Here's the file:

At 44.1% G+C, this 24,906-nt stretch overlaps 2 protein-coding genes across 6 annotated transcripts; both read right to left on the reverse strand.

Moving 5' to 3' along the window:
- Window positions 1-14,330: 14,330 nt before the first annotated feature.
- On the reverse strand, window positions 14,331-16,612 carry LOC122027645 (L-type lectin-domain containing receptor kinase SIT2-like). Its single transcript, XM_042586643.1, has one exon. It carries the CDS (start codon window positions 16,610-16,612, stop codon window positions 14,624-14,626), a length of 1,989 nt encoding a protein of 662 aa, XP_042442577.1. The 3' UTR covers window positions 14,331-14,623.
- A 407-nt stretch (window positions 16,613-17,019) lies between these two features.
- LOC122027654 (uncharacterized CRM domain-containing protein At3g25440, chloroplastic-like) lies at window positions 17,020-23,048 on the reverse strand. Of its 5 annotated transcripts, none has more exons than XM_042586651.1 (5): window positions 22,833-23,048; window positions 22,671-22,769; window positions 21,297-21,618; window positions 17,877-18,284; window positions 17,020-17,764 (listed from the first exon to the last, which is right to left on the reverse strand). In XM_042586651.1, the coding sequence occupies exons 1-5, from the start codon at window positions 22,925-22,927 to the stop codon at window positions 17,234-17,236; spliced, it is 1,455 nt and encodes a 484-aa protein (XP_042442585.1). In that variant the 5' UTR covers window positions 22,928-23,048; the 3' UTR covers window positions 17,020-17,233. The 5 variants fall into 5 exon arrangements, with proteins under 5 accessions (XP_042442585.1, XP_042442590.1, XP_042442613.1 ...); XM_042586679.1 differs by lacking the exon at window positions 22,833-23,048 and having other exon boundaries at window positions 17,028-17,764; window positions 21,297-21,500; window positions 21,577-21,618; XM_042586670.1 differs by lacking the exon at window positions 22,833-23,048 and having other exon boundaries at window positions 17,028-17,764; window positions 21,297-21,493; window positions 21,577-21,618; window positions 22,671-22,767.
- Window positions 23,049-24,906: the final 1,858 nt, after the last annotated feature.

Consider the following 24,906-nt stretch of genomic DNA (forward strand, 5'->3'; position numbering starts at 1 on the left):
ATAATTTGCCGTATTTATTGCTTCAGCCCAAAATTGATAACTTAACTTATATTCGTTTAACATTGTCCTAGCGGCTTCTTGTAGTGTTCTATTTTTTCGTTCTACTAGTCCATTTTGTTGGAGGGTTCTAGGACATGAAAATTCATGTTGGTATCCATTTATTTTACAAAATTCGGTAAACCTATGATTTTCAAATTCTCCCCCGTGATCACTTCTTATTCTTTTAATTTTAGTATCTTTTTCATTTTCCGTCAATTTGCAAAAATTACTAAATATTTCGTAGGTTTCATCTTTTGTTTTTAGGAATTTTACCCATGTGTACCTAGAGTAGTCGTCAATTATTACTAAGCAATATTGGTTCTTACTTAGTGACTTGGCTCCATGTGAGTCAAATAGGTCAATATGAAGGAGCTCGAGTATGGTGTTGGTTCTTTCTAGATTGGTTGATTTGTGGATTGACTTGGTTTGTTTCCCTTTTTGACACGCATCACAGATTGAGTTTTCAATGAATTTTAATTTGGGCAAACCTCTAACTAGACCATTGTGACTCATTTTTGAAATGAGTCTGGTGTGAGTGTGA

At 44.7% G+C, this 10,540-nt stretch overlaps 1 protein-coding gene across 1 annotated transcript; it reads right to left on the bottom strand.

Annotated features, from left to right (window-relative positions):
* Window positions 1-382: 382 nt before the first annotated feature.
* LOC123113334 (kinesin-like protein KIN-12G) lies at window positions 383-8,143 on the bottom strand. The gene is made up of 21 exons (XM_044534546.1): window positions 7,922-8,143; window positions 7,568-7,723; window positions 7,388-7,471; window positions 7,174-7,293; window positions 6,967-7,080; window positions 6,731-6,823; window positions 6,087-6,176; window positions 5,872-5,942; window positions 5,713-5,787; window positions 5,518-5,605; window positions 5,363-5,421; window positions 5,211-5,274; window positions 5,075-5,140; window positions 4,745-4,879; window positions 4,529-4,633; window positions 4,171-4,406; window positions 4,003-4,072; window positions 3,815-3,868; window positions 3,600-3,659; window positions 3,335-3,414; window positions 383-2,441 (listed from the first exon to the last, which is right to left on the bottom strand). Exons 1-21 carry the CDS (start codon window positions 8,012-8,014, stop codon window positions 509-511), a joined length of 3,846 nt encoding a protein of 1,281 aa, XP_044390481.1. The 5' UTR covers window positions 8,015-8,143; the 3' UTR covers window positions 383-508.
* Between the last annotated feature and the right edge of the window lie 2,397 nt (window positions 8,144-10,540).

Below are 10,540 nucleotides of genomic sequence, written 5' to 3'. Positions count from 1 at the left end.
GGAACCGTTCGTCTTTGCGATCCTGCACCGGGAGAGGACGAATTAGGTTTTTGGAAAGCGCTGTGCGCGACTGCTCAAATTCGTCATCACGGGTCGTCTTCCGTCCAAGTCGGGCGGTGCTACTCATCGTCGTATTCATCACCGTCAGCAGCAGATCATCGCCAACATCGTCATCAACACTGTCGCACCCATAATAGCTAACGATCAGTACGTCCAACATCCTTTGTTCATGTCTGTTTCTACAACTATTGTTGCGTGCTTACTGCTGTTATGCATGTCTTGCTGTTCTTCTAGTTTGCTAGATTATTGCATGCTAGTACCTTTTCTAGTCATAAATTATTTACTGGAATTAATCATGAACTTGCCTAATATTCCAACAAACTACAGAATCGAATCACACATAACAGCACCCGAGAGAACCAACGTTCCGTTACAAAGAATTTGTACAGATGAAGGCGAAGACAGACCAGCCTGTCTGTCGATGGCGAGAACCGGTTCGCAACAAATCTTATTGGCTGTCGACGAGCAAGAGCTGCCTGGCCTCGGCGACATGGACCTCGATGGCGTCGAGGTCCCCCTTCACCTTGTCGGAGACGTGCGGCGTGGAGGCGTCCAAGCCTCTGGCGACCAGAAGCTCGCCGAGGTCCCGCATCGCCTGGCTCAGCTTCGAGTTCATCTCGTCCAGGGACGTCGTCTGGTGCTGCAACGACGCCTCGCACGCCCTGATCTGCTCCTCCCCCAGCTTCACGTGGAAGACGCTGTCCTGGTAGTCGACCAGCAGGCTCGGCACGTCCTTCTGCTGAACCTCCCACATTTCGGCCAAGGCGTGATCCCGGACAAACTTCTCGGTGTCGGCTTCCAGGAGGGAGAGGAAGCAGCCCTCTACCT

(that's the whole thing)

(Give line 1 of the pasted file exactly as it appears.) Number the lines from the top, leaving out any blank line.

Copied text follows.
At 44.1% G+C, this 24,906-nt stretch overlaps 2 protein-coding genes across 6 annotated transcripts; both read right to left on the reverse strand.